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Matthew 14:1

King James Version (KJV)
Adam Clarke
Bible Commentary

Herod the tetrarch - This was Herod Antipas, the son of Herod the Great. See the notes on Matthew 2:1, where an account is given of the Herod family. The word tetrarch properly signifies a person who rules over the fourth part of a country; but it is taken in a more general sense by the Jewish writers, meaning sometimes a governor simply, or a king; see Matthew 14:9. The estates of Herod the Great were not, at his death, divided into four tetrarchies, but only into three: one was given by the Emperor Augustus to Archelaus; the second to Herod Antipas, the person in the text; and the third to Philip: all three, sons of Herod the Great.

Albert Barnes
Notes on the Whole Bible

Herod the tetrarch - See also Mark 6:14-16; Luke 9:7-9. This was a son of Herod the Great. Herod the Great died probably in the first year after the birth of Christ, and left his kingdom to his three sons, of whom this “Herod Antipas” was one. He ruled over Galilee and Perea. See the notes at Matthew 2:15. The title “tetrarch” literally denotes one who rules over a “fourth” part of any country. It came, however, to signify the governor or ruler of any province subject to the Roman emperor - Robinson, Lexicon.

Heard of the fame of Jesus - Jesus had been a considerable time engaged in the work of the ministry, and it may seem remarkable that he had not before heard of him. Herod might, however, have been absent on some expedition to a remote part of the country. It is to be remembered, also, that he was a man of much dissoluteness of morals, and that he paid little attention to the affairs of the people. He might have heard of Jesus before, but it had not arrested his attention. He did not think it a matter worthy of much regard.

Matthew Henry
Concise Bible Commentary
The terror and reproach of conscience, which Herod, like other daring offenders, could not shake off, are proofs and warnings of a future judgment, and of future misery to them. But there may be the terror of convictions, where there is not the truth of conversion. When men pretend to favour the gospel, yet live in evil, we must not favour their self-delusion, but must deliver our consciences as John did. The world may call this rudeness and blind zeal. False professors, or timid Christians, may censure it as want of civility; but the most powerful enemies can go no further than the Lord sees good to permit. Herod feared that the putting of John to death might raise a rebellion among the people, which it did not; but he never feared it might stir up his own conscience against him, which it did. Men fear being hanged for what they do not fear being damned for. And times of carnal mirth and jollity are convenient times for carrying on bad designs against God's people. Herod would profusely reward a worthless dance, while imprisonment and death were the recompence of the man of God who sought the salvation of his soul. But there was real malice to John beneath his consent, or else Herod would have found ways to get clear of his promise. When the under shepherds are smitten, the sheep need not be scattered while they have the Great Shepherd to go to. And it is better to be drawn to Christ by want and loss, than not to come to him at all.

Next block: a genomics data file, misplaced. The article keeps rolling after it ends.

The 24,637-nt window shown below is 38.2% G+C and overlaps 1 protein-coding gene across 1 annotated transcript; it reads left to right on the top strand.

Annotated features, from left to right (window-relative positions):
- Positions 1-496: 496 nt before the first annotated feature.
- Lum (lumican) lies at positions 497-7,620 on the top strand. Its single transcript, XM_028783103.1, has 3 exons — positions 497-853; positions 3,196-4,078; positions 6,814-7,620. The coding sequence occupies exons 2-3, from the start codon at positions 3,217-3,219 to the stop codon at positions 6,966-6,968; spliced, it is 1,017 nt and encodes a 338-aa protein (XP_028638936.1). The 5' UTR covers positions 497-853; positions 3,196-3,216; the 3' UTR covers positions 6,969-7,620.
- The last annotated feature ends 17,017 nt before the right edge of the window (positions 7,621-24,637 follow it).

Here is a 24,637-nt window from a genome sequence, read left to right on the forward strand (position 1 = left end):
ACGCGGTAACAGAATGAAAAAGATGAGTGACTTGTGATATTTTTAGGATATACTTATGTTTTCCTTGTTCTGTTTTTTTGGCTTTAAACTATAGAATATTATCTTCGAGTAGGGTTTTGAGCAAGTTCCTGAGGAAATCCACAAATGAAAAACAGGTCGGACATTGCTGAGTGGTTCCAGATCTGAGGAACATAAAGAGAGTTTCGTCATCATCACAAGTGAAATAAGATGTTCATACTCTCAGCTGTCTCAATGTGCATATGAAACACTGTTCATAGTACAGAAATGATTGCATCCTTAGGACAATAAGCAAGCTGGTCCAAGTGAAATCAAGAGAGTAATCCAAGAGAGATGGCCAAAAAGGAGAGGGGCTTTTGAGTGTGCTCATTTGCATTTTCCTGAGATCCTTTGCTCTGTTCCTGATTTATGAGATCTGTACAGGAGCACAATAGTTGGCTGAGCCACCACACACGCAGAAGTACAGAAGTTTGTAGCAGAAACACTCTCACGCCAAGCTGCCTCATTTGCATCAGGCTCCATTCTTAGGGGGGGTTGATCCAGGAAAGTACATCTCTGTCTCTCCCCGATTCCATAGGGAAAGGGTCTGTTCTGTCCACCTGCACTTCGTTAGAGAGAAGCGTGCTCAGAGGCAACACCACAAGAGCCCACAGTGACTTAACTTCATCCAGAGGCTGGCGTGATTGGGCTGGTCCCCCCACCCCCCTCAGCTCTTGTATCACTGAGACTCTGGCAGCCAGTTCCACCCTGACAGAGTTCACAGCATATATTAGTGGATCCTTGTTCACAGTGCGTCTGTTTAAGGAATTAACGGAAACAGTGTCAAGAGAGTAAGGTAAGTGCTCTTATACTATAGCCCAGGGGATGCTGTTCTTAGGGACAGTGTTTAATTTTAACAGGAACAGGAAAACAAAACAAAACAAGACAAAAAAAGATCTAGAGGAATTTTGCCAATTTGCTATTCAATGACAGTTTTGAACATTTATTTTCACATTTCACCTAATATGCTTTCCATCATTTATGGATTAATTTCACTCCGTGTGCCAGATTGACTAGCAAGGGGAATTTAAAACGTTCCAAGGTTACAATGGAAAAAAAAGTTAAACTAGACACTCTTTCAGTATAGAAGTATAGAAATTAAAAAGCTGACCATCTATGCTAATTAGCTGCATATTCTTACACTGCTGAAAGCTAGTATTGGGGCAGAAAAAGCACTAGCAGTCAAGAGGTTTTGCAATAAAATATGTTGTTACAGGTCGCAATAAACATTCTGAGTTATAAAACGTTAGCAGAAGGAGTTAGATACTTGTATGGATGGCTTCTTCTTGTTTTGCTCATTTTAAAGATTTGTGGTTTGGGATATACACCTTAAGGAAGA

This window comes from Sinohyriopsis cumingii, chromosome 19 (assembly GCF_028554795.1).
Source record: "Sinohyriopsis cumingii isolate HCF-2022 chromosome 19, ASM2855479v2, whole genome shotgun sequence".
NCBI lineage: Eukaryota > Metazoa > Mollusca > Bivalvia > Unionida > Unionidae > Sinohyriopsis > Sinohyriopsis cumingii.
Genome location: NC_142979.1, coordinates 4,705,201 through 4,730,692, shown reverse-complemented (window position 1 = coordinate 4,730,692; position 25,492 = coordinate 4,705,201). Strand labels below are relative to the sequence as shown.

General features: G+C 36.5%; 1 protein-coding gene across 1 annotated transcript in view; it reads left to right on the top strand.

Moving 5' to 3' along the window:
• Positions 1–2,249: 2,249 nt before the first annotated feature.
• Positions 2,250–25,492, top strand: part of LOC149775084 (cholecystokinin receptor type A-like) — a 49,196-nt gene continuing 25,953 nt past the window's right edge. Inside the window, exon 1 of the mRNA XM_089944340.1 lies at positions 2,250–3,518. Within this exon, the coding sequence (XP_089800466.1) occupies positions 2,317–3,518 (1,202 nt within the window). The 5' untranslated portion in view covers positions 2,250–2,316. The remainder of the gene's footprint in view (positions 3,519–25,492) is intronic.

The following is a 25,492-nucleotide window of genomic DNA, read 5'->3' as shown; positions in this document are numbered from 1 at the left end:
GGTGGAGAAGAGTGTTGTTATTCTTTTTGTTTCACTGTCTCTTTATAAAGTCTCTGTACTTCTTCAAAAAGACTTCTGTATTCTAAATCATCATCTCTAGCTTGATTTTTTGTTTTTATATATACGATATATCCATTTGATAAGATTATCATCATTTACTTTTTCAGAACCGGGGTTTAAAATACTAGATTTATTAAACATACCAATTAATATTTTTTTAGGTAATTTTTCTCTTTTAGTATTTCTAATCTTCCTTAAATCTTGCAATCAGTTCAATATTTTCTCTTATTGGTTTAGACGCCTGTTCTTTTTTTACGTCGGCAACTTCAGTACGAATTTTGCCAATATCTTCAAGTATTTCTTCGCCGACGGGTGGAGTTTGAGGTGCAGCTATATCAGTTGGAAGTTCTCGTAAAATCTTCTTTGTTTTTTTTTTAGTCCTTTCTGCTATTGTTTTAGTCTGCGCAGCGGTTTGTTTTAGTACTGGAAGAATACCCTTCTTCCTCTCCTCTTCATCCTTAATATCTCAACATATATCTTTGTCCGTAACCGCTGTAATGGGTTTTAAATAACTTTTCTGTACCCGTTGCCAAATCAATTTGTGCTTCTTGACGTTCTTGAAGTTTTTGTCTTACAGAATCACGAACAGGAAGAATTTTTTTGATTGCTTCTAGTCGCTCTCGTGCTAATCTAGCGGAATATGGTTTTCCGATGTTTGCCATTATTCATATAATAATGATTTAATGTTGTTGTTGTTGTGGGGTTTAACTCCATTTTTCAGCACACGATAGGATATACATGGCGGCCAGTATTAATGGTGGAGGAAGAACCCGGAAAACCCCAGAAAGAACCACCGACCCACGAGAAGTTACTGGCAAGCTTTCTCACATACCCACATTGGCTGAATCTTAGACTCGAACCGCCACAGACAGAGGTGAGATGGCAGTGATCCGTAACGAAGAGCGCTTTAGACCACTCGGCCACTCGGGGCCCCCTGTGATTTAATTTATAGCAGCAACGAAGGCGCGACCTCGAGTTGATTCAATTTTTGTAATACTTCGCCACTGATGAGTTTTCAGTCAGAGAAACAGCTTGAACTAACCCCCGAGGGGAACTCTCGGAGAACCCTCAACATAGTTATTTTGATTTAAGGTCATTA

Ellen G. White
Selected Messages Book 2, 149-51

The warning message of John was in the same lines as the warning to Nineveh, “Yet forty days, and Nineveh shall be overthrown” (Jonah 3:4). Nineveh repented, and called upon God, and God accepted their acknowledgment of Him. Forty years of probation was granted them in which to reveal the genuineness of their repentance and to turn from sin. But Nineveh turned again to the worship of images; her iniquity became deeper and more desperate than before, because the light had come and had not been heeded. 2SM 149.1

John called every class to repentance. To the Pharisees and Sadducees he said, Flee from the wrath to come. Your claims to Abraham as your father are not of the least value to you. They will not impart to you pure principles and holiness of character. Ceremonial sacrifices possess no value unless you discern their object, the Lamb of God, that taketh away the sin of the world. You turn from God's requirements and follow your own perverted ideas; and you lose those characteristics which constitute you children of Abraham. 2SM 149.2

And pointing to the rocks in wild confusion around through which the stream was winding its course, he said, “God is able of these stones to raise up children unto Abraham” (Matthew 3:9). 2SM 149.3

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Ellen G. White
Early Writings, 154

John informed his disciples that Jesus was the promised Messiah, the Saviour of the world. As his work was closing, he taught his disciples to look to Jesus, and follow Him as the Great Teacher. John's life was sorrowful and self-denying. He heralded the first advent of Christ, but was not permitted to witness His miracles, and enjoy the power manifested by Him. When Jesus should establish Himself as a teacher, John knew that he himself must die. His voice was seldom heard, except in the wilderness. His life was lonely. He did not cling to his father's family, to enjoy their society, but left them in order to fulfill his mission. Multitudes left the busy cities and villages and flocked to the wilderness to hear the words of the wonderful prophet. John laid the ax to the root of the tree. He reproved sin, fearless of consequences, and prepared the way for the Lamb of God. EW 154.1